• Then I think you’re definitely going to like this. And don’t fear picking it up on rental. It’s not the type of movie that requires a big screen.


      April 24, 2013 at 2:35 pm

  6. Very nice write-up Jessica. Gotta say I wasn’t a big fan of Side Effects. I loved where it was going but I have to say I felt the final reveal was pretty lame. In a way I felt it undid many of the things the film did well. I do think this is one of Jude Law’s finest performances as of late.


    April 24, 2013 at 2:10 pm

    • I’m sorry it didn’t work for you, but we can’t agree about everything. At least we’re on the same page about Jude Law. And thanks for your kind words! 🙂


      April 24, 2013 at 2:40 pm

      • That’s a cool thing about movies, They affect so many people in so many different ways. If it was all the same this whole blogging thing wouldn’t really be that much fun with it? 🙂


        April 24, 2013 at 2:49 pm

  7. Have not seen this yet, but in general I prefer to watch movies by meself as well (if I haven’t seen them yet). You can always somehow sense what others are thinking about it, even if they aren’t talking which can sometimes spoil your own enjoyment. It’s also the reason why I try not to read any reviews before seeing a movie (and you know my thoughts about watching trailers (I don’t))…I want to go in as a blank slate on which an impression can form without too much preconceptions.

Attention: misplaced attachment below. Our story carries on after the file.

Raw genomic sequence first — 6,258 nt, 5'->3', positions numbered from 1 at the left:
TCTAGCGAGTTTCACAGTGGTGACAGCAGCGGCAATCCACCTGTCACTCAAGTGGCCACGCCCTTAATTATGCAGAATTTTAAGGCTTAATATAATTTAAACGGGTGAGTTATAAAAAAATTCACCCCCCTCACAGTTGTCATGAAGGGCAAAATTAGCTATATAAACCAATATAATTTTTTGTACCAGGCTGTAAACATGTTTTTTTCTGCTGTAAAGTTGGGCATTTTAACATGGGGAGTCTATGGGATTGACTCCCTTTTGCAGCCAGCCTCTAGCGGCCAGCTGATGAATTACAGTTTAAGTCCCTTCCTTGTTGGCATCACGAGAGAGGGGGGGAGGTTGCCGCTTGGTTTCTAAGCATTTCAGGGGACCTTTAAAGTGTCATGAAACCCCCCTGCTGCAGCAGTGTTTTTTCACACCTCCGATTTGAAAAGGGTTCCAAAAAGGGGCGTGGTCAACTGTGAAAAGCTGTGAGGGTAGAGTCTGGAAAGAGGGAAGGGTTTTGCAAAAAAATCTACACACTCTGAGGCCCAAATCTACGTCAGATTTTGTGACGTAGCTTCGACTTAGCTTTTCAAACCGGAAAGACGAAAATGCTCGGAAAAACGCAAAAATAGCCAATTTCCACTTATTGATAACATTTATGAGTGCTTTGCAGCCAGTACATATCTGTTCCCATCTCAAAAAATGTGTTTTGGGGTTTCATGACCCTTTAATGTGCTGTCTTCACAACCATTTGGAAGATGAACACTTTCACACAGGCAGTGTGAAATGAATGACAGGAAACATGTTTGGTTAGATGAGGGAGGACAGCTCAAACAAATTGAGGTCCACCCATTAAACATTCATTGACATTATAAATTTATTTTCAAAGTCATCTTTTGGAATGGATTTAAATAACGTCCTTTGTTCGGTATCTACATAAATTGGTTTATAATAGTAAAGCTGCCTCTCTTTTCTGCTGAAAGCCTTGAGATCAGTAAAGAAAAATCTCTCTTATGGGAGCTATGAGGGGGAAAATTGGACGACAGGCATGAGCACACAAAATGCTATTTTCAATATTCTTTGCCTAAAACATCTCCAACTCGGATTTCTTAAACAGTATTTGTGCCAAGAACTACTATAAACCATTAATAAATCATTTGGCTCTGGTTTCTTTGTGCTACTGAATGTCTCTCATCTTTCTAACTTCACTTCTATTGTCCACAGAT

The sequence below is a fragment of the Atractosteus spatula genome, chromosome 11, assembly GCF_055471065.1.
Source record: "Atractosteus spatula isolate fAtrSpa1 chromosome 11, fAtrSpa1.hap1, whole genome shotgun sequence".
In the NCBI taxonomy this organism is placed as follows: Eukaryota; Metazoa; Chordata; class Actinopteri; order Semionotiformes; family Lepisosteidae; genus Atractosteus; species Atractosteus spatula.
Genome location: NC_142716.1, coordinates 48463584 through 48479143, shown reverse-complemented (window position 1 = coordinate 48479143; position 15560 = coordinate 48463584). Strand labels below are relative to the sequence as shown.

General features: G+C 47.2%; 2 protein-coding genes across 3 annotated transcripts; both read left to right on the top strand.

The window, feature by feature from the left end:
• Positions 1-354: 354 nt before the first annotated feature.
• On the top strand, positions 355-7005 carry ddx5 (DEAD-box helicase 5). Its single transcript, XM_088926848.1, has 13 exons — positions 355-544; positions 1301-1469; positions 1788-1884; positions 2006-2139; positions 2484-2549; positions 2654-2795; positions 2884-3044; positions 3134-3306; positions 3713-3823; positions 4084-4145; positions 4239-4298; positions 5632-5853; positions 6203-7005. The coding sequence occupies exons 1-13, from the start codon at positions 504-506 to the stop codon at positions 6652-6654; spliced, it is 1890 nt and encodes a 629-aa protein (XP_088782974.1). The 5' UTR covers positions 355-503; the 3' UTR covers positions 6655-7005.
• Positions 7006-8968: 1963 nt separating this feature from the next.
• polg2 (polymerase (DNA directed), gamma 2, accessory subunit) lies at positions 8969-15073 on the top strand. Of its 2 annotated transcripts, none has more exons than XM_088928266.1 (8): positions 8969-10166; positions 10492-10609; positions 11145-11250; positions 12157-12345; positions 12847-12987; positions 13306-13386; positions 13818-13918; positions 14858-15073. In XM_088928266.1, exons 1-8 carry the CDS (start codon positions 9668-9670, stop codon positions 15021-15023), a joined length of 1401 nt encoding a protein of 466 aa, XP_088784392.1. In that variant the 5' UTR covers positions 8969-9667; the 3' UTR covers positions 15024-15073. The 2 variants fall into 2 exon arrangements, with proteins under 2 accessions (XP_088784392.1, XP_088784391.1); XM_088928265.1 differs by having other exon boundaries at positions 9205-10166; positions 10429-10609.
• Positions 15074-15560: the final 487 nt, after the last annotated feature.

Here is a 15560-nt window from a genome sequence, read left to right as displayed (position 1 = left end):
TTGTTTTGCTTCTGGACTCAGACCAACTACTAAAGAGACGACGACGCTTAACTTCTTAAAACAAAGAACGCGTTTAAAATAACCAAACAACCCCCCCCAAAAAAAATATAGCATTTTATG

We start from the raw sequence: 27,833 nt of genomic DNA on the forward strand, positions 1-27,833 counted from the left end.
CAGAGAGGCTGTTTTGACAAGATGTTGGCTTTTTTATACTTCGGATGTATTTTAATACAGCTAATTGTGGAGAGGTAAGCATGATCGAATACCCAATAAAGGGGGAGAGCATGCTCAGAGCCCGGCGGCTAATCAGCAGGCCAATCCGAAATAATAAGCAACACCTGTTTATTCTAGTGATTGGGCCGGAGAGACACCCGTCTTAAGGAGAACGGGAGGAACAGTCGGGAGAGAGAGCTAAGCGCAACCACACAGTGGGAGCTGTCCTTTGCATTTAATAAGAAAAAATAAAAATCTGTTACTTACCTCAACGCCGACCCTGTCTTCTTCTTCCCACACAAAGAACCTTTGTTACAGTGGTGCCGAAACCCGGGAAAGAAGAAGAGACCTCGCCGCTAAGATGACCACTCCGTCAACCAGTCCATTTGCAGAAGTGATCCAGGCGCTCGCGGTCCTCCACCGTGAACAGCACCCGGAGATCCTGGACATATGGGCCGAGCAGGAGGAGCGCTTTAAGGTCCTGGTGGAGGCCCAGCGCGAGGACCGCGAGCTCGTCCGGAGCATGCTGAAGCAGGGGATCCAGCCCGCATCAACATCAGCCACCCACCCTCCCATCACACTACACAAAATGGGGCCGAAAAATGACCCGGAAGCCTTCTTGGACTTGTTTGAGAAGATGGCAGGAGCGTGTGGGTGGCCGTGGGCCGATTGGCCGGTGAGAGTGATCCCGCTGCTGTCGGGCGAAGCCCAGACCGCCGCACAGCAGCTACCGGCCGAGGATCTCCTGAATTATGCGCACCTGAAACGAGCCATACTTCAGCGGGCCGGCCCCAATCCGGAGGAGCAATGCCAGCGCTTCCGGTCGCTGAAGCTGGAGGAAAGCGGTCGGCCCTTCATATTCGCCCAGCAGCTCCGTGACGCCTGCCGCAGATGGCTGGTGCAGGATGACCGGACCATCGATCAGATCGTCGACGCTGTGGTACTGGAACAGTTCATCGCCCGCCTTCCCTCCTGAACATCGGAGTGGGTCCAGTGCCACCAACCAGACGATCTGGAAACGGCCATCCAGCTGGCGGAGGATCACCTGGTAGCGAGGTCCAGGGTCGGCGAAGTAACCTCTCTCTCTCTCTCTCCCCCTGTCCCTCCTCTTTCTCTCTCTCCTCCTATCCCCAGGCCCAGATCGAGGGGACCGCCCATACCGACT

April 24, 2013 at 4:14 pm

    • I watch most movies on my own, but I have to say that I really enjoy our blogger-meet-ups, even at the times when we disagree. The following pub meetings are awesome, though you need to be strong not to be talked out of your own opinions.
      Walking into a movie with a blank state is really the best. I did that with this movie, which I think helped me to enjoy it more than I would have otherwise.